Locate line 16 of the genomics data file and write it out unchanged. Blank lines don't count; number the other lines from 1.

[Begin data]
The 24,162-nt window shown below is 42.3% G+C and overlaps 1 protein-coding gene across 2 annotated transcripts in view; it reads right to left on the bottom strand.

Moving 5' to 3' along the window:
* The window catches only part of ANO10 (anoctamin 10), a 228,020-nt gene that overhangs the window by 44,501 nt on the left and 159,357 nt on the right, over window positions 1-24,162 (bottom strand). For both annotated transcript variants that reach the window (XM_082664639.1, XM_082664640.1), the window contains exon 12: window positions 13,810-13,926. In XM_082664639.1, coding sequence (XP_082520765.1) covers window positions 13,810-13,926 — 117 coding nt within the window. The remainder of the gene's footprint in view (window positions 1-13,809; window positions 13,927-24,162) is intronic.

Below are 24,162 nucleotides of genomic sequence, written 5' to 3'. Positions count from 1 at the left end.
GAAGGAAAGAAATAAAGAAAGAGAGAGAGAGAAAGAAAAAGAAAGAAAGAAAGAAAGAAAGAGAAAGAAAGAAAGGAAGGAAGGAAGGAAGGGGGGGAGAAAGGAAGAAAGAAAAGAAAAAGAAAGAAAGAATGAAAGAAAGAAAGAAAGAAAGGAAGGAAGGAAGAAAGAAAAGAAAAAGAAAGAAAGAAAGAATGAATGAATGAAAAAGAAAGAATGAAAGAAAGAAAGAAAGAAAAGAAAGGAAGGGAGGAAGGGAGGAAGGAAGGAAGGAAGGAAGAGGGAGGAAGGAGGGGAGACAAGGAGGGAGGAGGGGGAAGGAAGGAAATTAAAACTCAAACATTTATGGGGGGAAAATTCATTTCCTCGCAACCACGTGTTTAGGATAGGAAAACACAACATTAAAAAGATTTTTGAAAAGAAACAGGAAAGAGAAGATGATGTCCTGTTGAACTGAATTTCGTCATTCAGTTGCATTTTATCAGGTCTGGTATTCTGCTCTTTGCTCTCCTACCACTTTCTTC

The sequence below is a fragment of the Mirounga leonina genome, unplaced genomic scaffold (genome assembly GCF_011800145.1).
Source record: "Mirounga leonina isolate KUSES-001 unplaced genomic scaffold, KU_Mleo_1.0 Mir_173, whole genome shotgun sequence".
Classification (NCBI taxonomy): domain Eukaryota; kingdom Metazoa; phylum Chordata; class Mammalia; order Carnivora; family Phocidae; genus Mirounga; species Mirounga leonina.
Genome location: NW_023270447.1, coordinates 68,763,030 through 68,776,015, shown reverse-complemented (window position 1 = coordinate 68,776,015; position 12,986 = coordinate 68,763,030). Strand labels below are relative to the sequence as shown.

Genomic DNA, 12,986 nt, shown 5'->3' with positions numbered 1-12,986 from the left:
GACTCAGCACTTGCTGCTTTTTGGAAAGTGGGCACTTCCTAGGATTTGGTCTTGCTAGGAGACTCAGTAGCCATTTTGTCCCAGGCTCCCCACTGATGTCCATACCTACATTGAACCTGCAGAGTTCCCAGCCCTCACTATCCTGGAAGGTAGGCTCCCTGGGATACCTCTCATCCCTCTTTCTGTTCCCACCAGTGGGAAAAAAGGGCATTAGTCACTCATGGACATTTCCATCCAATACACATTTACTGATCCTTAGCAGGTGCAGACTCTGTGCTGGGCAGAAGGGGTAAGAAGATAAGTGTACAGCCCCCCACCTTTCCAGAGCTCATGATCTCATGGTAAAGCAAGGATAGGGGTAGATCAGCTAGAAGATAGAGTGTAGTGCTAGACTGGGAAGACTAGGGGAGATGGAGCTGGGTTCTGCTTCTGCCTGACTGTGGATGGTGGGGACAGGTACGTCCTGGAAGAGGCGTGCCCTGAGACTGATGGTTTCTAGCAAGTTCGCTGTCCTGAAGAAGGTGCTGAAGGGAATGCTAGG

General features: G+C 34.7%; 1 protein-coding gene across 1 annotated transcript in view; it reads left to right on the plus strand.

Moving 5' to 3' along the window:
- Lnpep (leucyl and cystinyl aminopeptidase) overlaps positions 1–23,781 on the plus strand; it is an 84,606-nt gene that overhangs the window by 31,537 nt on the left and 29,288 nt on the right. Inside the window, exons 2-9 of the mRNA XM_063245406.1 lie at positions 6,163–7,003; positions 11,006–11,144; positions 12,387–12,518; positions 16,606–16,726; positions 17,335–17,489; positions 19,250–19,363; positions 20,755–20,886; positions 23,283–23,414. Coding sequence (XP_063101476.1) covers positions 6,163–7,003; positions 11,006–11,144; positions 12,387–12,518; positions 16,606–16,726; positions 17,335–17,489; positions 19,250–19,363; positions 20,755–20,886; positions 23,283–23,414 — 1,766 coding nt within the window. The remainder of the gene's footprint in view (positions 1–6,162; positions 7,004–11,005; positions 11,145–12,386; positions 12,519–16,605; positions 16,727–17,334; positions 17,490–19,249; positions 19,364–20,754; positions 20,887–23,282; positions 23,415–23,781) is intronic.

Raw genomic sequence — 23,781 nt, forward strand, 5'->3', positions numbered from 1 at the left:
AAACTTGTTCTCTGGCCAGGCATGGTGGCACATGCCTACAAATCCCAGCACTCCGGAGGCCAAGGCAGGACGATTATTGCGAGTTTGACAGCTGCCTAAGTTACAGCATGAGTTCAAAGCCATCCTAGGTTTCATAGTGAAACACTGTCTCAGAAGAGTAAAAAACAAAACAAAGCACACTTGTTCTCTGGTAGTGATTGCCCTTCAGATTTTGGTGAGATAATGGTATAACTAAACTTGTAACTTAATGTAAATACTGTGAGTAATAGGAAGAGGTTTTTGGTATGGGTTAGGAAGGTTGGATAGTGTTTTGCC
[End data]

AAACTTGTTCTCTGGCCAGGCATGGTGGCACATGCCTACAAATCCCAGCACTCCGGAGGCCAAGGCAGGACGATTATTGCGAGTTTGACAGCTGCCTAAGTTACAGCATGAGTTCAAAGCCATCCTAGGTTTCATAGTGAAACACTGTCTCAGAAGAGTAAAAAACAAAACAAAGCACACTTGTTCTCTGGTAGTGATTGCCCTTCAGATTTTGGTGAGATAATGGTATAACTAAACTTGTAACTTAATGTAAATACTGTGAGTAATAGGAAGAGGTTTTTGGTATGGGTTAGGAAGGTTGGATAGTGTTTTGCC